Asia Pacific HNWI population tops North America

Added 18th June 2015

Last year, Asia-Pacific surpassed North America to become the region with the largest number of high net worth individuals globally, according to a report by Capgemini and RBC Wealth Management.

Asia Pacific HNWI population tops North America

Asia-Pacific recorded an 8.5% annual growth in the population of HNWIs in 2014, reaching 4.69 million compared to North America’s 4.68 million. 

Asia-Pacific and North America were the key drivers of the global HNW population and of wealth in 2014, according to the World Wealth Report.

North America still leads in private wealth ($16.2trn) compared to Asia-Pacific ($15.8trn). But Asia-Pacific registered the greatest gain in wealth at 11.4% compared to North America’s 9.1%. 

India key growth driver 

India emerged as the key driver of the region's wealth accumulation. The country recorded the highest growth rates across the globe for the HNW population (26.3%) and private wealth (28.2%), year-on-year, in 2014.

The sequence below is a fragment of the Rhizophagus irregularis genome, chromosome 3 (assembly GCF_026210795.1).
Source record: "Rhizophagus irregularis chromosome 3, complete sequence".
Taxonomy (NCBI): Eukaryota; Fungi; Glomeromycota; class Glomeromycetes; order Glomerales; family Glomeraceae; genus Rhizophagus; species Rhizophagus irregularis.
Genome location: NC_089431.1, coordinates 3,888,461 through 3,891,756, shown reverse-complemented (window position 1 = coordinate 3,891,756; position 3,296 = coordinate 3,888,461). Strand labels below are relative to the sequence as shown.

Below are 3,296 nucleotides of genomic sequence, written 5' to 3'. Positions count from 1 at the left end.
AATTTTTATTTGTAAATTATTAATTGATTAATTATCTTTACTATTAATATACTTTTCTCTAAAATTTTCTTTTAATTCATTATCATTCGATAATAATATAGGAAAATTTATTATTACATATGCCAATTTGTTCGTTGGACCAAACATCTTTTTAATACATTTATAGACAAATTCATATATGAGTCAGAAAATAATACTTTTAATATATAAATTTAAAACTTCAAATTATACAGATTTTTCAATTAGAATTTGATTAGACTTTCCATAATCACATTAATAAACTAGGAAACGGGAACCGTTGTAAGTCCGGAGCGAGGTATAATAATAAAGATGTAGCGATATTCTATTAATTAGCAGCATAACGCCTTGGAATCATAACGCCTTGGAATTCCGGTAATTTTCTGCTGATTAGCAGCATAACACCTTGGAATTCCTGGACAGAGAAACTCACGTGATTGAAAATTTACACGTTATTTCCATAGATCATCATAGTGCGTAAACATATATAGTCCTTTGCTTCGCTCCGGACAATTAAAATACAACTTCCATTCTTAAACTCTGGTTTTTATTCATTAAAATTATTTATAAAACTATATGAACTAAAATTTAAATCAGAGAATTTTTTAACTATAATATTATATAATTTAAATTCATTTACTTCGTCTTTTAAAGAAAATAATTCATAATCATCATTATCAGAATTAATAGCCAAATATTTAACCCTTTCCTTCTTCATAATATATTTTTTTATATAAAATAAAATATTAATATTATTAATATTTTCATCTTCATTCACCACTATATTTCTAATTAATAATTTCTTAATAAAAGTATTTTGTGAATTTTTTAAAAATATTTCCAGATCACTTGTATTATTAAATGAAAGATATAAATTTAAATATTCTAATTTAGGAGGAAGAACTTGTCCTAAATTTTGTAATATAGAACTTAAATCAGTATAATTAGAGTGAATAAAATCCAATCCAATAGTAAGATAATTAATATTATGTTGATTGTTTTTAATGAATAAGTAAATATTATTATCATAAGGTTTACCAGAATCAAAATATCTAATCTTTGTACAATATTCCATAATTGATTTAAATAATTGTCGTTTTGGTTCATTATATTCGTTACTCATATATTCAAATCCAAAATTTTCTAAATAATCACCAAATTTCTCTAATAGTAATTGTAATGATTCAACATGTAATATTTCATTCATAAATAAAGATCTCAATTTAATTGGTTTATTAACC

India had 2% growth of the HNW population and 4% in wealth.


In 2013, India had 2% growth of the HNW population and 4% in wealth. India has moved up five places to 11th in the global HNWI population tally.

China was another engine of growth in Asia-Pacific,
 adding to the HNW population at a rate of 17.5% year-on-year and HNW wealth by 19.3%. 

Asia to lead wealth

The firm forecasts global HNW wealth worldwide to cross $70trn by 2017, growing at an annualised rate of 7.7% through 2017. Asia-Pacific HNWIs are expected to be a major driver.

“The strong performance from India, China, and other emerging economies in Asia-Pacific is expected to drive global HNWI growth over the next few years,” the report said.

Globally, however, there has been a slowdown. Last year, the world's population of high net worth individuals and amount of private wealth rose at moderate rates of 6.7% and 7.2% to 14.6 million and $56.4trn, respectively.

By comparison, in 2013, the global population and wealth grew by 14.7% and 13.8%, respectively.

 “While the global economy expanded and equity markets rose in 2014, their growth was constrained by Eurozone concerns, decelerating emerging-market economic performance, and ongoing geopolitical tensions in the Middle East and Ukraine,” the report said.

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